Exploring business cultures: Indian executives visit Hamburg

Every year, the Akademie International in Hamburg welcomes more than 80 executives from abroad. In March 2017, it was the turn of a group of 21 Indian visitors, first and second generation entrepreneurs, to embark on a journey of discovering the Hanseatic city according to the motto of “How to do business with Germany”.

The renowned cultural theorist, Geert Hofstede, likens culture to an onion with a multitude of layers. While outside observers may immediately notice external characteristics such as clothing, a city scene or an unfamiliar headshake, the inner layers of a culture often remain invisible to insiders. Indeed, the underlying values, assumptions and beliefs forming the essence of a culture and influencing cultural and social interactions are embedded very deep inside.

To uncover the inner layers of a culture, the outer layers of the metaphorical onion must first be peeled away. This proved a highly emotional process for the Indian executives, who compared the German business culture with their own during the intercultural training. They identified “god fearing”, “emotional attachment” and “equal weightage to relationship and business deal” as aspects central to Indian beliefs, which contrast with German rationality, directness, thoroughness and expertise. “Ambitious entrepreneurship” also lie at the core of the Indian onion as a powerful driver for building relationships and reliable common ground in international business.

In the three weeks that followed the initial week of training, the Indian executives were able to put the preliminary insights they had gained into practice during group company visits and individual meetings with potential German partners. They could moreover achieve the first positive outcomes for their own businesses. It already became clear during the intercultural training that two key questions preoccupied the entrepreneurs: firstly, how do German companies manage to make products “Made in Germany” the best in the world? And secondly, how can I become a reliable business partner for German companies and achieve international success with my business in India?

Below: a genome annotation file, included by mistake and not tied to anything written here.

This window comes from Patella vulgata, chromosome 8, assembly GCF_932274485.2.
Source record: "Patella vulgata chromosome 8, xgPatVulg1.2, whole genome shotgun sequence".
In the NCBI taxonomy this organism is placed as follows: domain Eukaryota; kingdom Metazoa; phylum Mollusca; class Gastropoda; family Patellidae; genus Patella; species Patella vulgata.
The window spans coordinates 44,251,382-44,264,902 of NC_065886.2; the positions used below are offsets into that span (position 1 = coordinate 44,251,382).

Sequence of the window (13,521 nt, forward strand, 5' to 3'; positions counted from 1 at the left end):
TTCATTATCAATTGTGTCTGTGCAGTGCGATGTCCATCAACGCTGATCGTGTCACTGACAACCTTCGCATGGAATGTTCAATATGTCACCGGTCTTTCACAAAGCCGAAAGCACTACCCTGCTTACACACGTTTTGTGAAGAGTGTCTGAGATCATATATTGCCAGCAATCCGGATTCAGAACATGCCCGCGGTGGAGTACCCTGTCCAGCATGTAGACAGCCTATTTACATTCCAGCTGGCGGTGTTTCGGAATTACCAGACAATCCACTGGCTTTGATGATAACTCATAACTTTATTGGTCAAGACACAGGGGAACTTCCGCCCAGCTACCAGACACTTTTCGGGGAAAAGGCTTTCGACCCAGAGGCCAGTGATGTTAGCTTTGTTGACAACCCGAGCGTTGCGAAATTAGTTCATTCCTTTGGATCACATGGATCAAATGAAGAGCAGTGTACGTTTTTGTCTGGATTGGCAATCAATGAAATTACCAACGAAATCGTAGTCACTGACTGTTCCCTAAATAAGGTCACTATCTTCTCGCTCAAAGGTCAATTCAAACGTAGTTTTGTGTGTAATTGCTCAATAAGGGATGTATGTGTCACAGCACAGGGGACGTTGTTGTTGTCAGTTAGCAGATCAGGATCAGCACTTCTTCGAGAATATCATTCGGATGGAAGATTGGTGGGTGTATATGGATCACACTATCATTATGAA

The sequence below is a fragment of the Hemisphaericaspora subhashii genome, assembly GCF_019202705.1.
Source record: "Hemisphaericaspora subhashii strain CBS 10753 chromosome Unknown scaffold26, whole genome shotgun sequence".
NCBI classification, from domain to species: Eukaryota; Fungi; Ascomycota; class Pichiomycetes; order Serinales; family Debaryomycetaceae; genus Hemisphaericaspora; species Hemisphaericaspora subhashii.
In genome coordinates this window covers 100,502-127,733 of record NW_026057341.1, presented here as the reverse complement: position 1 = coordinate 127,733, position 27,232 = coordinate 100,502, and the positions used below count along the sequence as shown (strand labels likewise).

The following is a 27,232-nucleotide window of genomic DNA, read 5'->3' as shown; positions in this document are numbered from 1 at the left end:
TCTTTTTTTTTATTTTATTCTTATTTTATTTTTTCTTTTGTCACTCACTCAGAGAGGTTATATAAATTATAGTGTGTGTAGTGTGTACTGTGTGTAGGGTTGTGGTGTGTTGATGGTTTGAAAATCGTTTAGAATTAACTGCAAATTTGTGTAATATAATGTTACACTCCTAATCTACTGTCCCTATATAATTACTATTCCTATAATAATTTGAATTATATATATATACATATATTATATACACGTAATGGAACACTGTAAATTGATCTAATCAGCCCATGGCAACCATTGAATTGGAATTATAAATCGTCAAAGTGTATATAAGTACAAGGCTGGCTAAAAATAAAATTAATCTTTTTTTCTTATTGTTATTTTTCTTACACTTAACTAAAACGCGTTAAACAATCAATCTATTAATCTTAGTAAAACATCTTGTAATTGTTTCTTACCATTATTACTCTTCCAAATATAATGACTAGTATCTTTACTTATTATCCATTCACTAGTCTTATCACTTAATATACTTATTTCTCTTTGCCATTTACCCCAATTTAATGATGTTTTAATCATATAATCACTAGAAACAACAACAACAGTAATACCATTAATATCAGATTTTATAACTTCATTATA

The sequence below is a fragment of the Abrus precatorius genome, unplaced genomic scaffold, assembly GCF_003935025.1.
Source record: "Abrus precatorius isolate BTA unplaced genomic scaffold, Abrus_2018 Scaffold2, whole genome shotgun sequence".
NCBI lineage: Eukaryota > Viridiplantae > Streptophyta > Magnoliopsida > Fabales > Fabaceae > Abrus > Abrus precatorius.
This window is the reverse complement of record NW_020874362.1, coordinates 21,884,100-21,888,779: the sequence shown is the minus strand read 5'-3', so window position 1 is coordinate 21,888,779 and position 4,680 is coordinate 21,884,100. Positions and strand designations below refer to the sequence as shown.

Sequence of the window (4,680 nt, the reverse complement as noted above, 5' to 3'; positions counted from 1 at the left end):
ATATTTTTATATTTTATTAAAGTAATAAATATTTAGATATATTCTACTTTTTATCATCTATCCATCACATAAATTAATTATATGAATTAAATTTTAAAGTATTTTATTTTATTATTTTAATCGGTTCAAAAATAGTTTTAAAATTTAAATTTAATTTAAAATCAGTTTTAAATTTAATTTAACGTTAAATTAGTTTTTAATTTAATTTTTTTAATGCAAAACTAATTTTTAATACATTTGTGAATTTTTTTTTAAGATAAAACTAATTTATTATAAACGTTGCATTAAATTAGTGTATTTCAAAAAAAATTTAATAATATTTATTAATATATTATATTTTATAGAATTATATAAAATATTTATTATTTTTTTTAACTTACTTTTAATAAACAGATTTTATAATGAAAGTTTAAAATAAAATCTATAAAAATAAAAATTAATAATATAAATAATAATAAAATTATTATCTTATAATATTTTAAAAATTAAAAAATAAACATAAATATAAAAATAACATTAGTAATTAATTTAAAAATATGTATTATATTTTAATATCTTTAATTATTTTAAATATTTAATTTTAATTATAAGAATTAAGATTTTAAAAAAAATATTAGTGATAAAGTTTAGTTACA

During their search for answers, the executives delved into the innermost layers of the cultural onion – into questions regarding the rules and behavioural codes such as how can quality be guaranteed in production? What could make me an attractive partner for German decision-makers? How can I make a good impression with my products and services? How do hierarchies and decision-making procedures work in Germany? What is the feedback culture like? Do they actually mean it when they say yes or no?

The Indian executives identified one very important value within their own culture: “We are adapters,” they determined. Remaining extremely flexible allows them to combine the familiar with the foreign and achieve success in new business environments. The onion model of culture was a constant companion for the MP participants during their visit to Germany. It ultimately led them to conclude that to understand a new culture, one must also understand one’s own.

By Julia Moritz
Akademie International, Hamburg